It all started at our 40 minute show at last year’s Fringe. We were fairly new to the game, playing what we think must have been an abandoned office (bits of fibreglass strewn across the stage, skeletons in suits and ties still clogging up the corridors etc.) on Cowgate, laying the foundations for our classic sketches you’ll all come to appreciate when you come to see our show.



Anyway at the end of each show, we’d hold a bucket at the door and look at people threateningly until they parted with a pound or two. One evening we were inspecting our winnings and discovered a girl called Hannah had thrown her phone number in there. *Offers high-five. *Waits for reciprocation *Keeps waiting. Thank you. Fast forward to Christmas time, our heroes Mark and Christy are in Christy’s (Dad’s) flat, thinking of ways to promote their Christmas Comedy Nicetime Show (Don’t worry - it was a classic). We decided that it would be funny to FaceTime Hannah and film ourselves plugging the show to her. She never picked up but, still drunk on the idea (and the half pint we shared at lunch), we started typing random numbers into FaceTime and trying to coax whoever answered into a little conversation. Most didn’t answer at all. Those who did were (understandably) pretty standoffish. But, eventually, we started stumbling upon people who were a bit more trusting (Tip for anyone who wants to try this: Americans are FAR more accommodating/ trusting than us Brits) and who let us say our piece on the show without threatening to report us.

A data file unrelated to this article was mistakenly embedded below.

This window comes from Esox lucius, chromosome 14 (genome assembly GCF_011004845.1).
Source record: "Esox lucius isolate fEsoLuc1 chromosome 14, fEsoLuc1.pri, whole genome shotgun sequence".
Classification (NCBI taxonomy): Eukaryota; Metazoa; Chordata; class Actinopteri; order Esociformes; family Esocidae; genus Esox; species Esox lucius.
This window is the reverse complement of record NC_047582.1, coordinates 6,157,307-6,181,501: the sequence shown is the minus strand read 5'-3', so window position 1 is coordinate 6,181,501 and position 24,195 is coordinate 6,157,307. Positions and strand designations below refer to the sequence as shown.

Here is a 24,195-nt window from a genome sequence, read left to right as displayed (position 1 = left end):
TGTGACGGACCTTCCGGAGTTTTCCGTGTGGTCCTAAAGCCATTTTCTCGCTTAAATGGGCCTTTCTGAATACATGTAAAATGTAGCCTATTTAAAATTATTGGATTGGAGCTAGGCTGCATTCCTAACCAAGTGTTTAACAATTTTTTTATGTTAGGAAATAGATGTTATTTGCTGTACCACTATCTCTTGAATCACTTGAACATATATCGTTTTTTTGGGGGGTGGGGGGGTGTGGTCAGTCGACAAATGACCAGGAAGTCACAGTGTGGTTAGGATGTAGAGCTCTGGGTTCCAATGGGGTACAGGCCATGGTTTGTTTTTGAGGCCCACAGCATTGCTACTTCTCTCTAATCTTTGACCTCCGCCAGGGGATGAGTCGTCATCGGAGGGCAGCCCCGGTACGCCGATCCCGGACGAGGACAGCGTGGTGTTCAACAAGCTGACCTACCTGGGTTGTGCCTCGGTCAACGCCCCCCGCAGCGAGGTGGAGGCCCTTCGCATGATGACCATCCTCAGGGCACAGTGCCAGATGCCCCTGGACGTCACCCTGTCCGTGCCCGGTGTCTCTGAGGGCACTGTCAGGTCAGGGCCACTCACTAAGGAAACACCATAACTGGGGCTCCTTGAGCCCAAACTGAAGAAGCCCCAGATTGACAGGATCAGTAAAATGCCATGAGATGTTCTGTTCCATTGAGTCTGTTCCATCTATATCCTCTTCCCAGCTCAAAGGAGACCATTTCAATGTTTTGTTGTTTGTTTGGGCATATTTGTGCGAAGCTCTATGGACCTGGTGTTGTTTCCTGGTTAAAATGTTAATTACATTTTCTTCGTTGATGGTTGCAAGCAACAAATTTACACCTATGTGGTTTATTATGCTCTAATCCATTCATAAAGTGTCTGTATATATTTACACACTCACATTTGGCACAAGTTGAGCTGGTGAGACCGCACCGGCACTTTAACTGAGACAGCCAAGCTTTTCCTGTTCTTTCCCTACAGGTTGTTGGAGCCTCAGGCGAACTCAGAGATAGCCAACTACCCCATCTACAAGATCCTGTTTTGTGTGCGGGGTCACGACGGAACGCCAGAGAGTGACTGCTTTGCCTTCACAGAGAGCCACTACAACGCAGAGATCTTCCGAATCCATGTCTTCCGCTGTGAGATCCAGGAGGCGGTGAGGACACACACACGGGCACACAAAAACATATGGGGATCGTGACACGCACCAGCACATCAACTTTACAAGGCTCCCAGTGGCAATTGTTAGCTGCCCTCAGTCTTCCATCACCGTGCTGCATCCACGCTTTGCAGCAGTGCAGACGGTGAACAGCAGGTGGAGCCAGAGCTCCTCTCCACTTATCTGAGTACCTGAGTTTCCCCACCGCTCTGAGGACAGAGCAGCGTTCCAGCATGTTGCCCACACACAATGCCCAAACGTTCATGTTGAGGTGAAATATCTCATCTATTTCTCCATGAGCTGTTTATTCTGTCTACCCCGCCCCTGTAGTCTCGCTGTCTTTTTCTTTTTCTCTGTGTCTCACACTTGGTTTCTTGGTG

The more we did this, the more we started liking the idea. I think what we found funny was the idea of comedians who misinterpret the importance of finding an online audience so instead of putting sketches on YouTube or tweeting jokes, they FaceTime strangers directly, plugging their act like it’s a totally normal thing to do. So our show at Edinburgh is punctuated with these FaceTime chats with complete strangers, as we desperately try to find an audience.

As the show goes on, we get more and more frustrated that we still haven’t got famous and start to question the importance of making it big online versus putting on a good show for the (fingers crossed) live crowd in front of us. Of course, this is not to say it’s a show consisting entirely of Facetime. We’ve got sketches in heavily edited abundance. We’re told they’re pretty dark, not that we ever set out to write dark sketches or deliberately try to shock people - often we’ll write something that makes us laugh and only really realise afterwards how dark it is. I think mainly we’re always looking for the story in everything; we like wicked twists and crazy endings and all that nice human emotional shit.

Sisters: White Noise is at the Pleasance Courtyard, 7:15pm, 2nd-27th August as part of the Edinburgh Fringe